Nominated as a finalist in the Wishing Shelf Book Awards (Adult Non-Fiction category)!
The Midnight Watch by David Dyer. Another from my wishlist for £1.29p.
As the Titanic and her passengers sank slowly into the Atlantic Ocean after striking an iceberg late in the evening of April 14, 1912, a nearby ship looked on. Second Officer Herbert Stone, in charge of the midnight watch on the SS Californian sitting idly a few miles north, saw the distress rockets that the Titanic fired. He alerted the captain, Stanley Lord, who was sleeping in the chartroom below, but Lord did not come to the bridge. Eight rockets were fired during the dark hours of the midnight watch, and eight rockets were ignored. The next morning, the Titanic was at the bottom of the sea and more than 1,500 people were dead. When they learned of the extent of the tragedy, Lord and Stone did everything they could to hide their role in the disaster, but pursued by newspapermen, lawyers, and political leaders in America and England, their terrible secret was eventually revealed. The Midnight Watch is a fictional telling of what may have occurred that night on the SS Californian, and the resulting desperation of Officer Stone and Captain Lord in the aftermath of their inaction.
Told not only from the perspective of the SS Californian crew, but also through the eyes of a family of third-class passengers who perished in the disaster, the narrative is drawn together by Steadman, a tenacious Boston journalist who does not rest until the truth is found. The Midnight Watch is a powerful and dramatic debut novel–the result of many years of research in Liverpool, London, New York, and Boston, and informed by the author’s own experiences as a ship’s officer and a lawyer.
Hester and Harriet by Hilary Spiers. A Kindle Daily Deal that looks an interesting and quirky read for 99p.
Sisters Hester and Harriet are reluctantly driving to visit relatives when they come across a young woman hiding with her baby in a bus shelter. Seeing the perfect excuse for returning to their own warm hearth, the pair insist on bringing Daria and Milo home with them. But with the arrival of a sinister stranger looking for a girl with a baby, followed quickly by their cousins’ churlish fifteen-year-old son, Ben, who also appears to be seeking sanctuary, Hester and Harriet’s carefully crafted peace and quiet quickly begins to fall apart. And, perhaps, that’s exactly what they need…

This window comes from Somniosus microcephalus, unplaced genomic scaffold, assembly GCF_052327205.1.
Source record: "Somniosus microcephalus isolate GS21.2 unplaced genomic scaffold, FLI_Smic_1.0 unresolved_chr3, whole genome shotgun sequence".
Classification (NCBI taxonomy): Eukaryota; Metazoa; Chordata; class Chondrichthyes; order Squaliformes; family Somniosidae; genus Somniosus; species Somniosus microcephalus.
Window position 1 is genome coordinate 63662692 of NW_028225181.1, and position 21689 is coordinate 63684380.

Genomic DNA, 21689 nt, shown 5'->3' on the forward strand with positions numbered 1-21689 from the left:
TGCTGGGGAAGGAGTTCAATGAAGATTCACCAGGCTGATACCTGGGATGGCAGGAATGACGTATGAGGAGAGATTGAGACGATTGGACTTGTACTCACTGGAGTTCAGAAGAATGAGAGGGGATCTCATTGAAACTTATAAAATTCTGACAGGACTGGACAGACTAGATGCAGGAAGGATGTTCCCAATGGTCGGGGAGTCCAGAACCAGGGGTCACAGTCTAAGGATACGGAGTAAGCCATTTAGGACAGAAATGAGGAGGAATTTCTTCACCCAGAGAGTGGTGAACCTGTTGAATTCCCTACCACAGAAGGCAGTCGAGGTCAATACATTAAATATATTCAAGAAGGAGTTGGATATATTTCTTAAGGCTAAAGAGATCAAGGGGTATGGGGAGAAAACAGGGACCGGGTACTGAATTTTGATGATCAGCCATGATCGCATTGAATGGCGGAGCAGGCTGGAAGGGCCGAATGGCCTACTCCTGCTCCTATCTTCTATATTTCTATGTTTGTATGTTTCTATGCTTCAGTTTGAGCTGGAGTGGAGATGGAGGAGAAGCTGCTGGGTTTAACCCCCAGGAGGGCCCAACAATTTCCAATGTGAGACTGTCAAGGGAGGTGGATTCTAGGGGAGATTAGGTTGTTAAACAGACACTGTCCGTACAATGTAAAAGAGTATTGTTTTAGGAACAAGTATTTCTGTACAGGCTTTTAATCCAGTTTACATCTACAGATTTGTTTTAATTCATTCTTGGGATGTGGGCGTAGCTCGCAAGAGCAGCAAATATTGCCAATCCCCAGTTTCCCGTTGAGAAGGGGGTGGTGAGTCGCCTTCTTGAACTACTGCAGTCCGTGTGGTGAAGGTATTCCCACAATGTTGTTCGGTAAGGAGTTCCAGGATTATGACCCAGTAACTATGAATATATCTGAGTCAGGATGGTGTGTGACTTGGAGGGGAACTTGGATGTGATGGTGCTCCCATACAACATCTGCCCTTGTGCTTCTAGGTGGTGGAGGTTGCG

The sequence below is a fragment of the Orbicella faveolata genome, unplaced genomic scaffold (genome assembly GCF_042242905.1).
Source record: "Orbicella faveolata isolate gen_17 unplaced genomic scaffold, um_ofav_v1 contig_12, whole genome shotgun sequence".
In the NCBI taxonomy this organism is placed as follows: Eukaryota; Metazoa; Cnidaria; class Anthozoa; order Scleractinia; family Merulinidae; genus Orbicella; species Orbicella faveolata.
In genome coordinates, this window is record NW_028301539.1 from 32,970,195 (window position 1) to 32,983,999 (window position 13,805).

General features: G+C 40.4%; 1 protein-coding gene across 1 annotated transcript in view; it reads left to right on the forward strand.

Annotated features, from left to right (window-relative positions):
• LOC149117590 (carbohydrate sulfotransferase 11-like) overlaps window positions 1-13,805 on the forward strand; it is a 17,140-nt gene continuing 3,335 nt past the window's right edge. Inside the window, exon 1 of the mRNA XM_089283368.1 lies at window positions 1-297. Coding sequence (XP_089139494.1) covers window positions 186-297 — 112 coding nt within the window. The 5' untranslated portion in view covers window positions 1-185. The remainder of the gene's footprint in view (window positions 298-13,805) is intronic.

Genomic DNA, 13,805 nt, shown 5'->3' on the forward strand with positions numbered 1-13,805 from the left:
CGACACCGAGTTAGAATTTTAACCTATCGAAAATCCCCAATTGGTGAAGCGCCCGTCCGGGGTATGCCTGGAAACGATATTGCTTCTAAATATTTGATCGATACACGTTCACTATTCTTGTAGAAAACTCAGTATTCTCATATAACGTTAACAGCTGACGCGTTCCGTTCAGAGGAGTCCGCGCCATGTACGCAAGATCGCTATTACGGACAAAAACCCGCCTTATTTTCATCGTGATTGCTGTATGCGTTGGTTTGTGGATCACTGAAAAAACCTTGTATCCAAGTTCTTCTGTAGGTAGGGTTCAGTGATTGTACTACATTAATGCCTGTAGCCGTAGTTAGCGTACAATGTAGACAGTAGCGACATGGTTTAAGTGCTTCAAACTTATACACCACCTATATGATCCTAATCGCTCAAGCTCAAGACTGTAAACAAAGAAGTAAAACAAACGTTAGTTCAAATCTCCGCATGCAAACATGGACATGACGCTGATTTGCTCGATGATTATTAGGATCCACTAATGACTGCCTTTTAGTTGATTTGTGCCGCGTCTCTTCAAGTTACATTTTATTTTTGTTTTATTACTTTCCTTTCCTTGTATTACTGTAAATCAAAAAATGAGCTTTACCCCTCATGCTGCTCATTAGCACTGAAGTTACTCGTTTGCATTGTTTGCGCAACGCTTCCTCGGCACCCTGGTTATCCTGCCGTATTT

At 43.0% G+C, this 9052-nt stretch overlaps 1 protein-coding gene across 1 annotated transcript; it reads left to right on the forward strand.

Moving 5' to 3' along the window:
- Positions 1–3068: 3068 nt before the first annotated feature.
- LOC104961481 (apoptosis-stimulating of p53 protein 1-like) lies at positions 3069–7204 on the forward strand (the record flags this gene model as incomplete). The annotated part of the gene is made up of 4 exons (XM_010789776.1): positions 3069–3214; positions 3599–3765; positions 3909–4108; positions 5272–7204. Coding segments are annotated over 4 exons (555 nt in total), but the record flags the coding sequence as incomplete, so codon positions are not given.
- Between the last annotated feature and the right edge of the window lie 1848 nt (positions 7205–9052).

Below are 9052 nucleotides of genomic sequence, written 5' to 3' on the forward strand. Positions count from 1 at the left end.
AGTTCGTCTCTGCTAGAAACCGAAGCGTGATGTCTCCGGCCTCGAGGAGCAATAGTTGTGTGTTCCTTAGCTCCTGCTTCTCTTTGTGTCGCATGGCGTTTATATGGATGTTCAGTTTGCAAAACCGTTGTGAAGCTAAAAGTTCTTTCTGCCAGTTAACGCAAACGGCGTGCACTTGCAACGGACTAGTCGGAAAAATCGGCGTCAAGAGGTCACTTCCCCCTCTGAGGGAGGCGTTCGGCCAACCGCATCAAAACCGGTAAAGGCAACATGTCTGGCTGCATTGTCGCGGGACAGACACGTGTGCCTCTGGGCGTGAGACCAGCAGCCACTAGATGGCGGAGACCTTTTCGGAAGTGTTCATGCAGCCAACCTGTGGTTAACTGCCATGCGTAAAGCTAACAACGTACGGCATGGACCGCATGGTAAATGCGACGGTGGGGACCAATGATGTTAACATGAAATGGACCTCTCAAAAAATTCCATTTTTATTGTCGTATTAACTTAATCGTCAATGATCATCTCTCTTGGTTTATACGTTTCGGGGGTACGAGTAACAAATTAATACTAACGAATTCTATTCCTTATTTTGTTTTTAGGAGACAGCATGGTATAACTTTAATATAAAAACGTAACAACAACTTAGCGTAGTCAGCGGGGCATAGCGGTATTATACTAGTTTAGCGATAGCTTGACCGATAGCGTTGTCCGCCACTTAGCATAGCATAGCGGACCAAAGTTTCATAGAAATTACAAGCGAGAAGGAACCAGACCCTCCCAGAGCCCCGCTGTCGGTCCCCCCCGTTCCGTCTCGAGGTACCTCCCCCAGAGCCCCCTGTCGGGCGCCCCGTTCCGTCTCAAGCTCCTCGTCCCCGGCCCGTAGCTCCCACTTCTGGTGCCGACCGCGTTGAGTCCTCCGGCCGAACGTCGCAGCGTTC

The Sunshine and Biscotti Club by Jenny Oliver. A feel good summery read for 99p.
The ovens are pre-heating, the Prosecco is chilling…and The Sunshine and Biscotti Club is nearly ready to open its doors.
But the guests have other things on their minds…
Libby: The Blogger
Life is Instagram-perfect for food blogger Libby…until she catches her husband cheating just weeks before her Italian cooking club’s grand opening.
Evie: The Mum
Eve’s marriage isn’t working, but she’s not dared admit it until now. A trip to Italy to help Libby open The Sunshine and Biscotti Club might be the perfect escape…
Jessica: In Love with her Best Friend
Jessica has thrown herself into her work to shut out the memory of the man who never loved her back. The same man who’s just turned up in Tuscany…
Welcome to Tuscany’s newest baking school – where your biscotti is served with a side of love, laughter and ice-cold limoncello!
I Came to Find a Girl by Jaq Hazell. Another 99p bargain and something a bit darker to balance my other purchases.
You’re young, and you’re out partying.
You know how to look after yourself, don’t you?
Everyone has that moment when, through no fault of their own, they render themselves vulnerable to harm.
When art student Mia meets famous artist Jack Flood, she later wakes naked in his hotel room with no idea what has occurred. She fears she may have been filmed for one of his future artworks. Should she go to the police? And what has happened to her missing friend? Women are being murdered, and the city seems a more dangerous place.
Charity Shop buys